Darryl

Hello Diane

I am thankful and honored that your organization is interested in me sharing my truths
and experiences during my time incarcerated. From the first day of my incarceration, I
felt so angry with myself, filled with feelings of fear, hurt, and especially ashamed. I
feared that inmates would know the crimes I committed. I felt hurt for causing my victims
emotional pain; and I felt the shame of being convicted, undeserving to interact with
family and community. I made a conscious effort to become a better person regardless
of the circumstances. This effort began with finding a way to love myself. For to love
myself, I looked no further than those who love me…my family. My participation in
groups here at San Quentin revealed my lack of communicating effectively to those
willing to help me — particularly family.

I found that much of my problems stems from a tragic childhood event. On February 20,
1965, I accidentally shot my brother Jay (J.J.). I say accidentally now because for so
many years my thoughts was “I killed my brother.” It has taken me over 50 years to
make sense of that day. It was J.J.’s birthday, he was turning 6 and I was a year older.
We woke up that morning talking about all the fun we would have during the day. J.J.
was my best friend. I would share with him all the things I learned, answered all of his
questions and loved that he followed me.

I remembered seeing a small handgun under my mother’s bed that morning, and while she was still asleep, I crawled under her bed (J.J. behind me) grabbed the gun then crawled back to our room. I immediately knew the gun was real because I opened it up seeing bullets and feeling how heavy the gun was.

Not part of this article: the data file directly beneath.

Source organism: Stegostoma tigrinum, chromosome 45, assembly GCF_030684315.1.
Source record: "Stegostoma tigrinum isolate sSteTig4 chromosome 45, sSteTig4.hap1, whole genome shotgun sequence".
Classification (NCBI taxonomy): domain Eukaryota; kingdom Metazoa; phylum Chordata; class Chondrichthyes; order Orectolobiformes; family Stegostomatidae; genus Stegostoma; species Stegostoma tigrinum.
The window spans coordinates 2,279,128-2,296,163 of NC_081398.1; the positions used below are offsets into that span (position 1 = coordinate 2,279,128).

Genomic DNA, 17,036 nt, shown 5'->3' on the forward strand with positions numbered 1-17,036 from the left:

At that moment, I heard someone tell me to pull the trigger. So I did and shot my brother in the stomach. So much commotion ensued after the shot. My mother and older siblings came running into the bedroom; the smell of smoke was in the air; my ears were constantly ringing; and every sound became muffled. Soon after, the ambulance came for J.J. along with the police.

They asked me what had happened. I told them my brother crawled under the bed and grabbed the gun, that he began spinning the gun around his fingers like in the cowboy movies and the gun went off. I totally lied about what happened and for many years I wasn’t the same. I stayed depressed, felt ashamed, and kept isolated from everyone. I never did nor did anyone else in the family ever speak of this event. I loved my brother and I always think of him especially on his birthday.

It wasn’t until I came to prison did I have the courage to allow myself to be vulnerable and speak about J.J.’s death. While I was in the county jail, my mother and I really talked about J.J.’s death for the first time. She told me before J.J. died he told her that I was the one who got the gun and that he wasn’t mad at me.

When I was told this, I was so overwhelmed with grief I began crying from the guilt and
hurt I felt. The talk with my mother about J.J.’s death opened the door for a lot of family
healing. I was able to talk truthfully to my siblings of his death and to my children. I also
expressed to my children how important it is to talk to someone about tragic events. It’s
a shame that I had to live with such a horrific lie for so many years, when the truth of
J.J.’s death had already been revealed.

Every year on my brother’s birthday I take the time to reflect and pay tribute to his life. It
is comforting to know that some of the last words J.J. said was that he wasn’t mad at
me… J.J. actually has forgiven me.
Darryl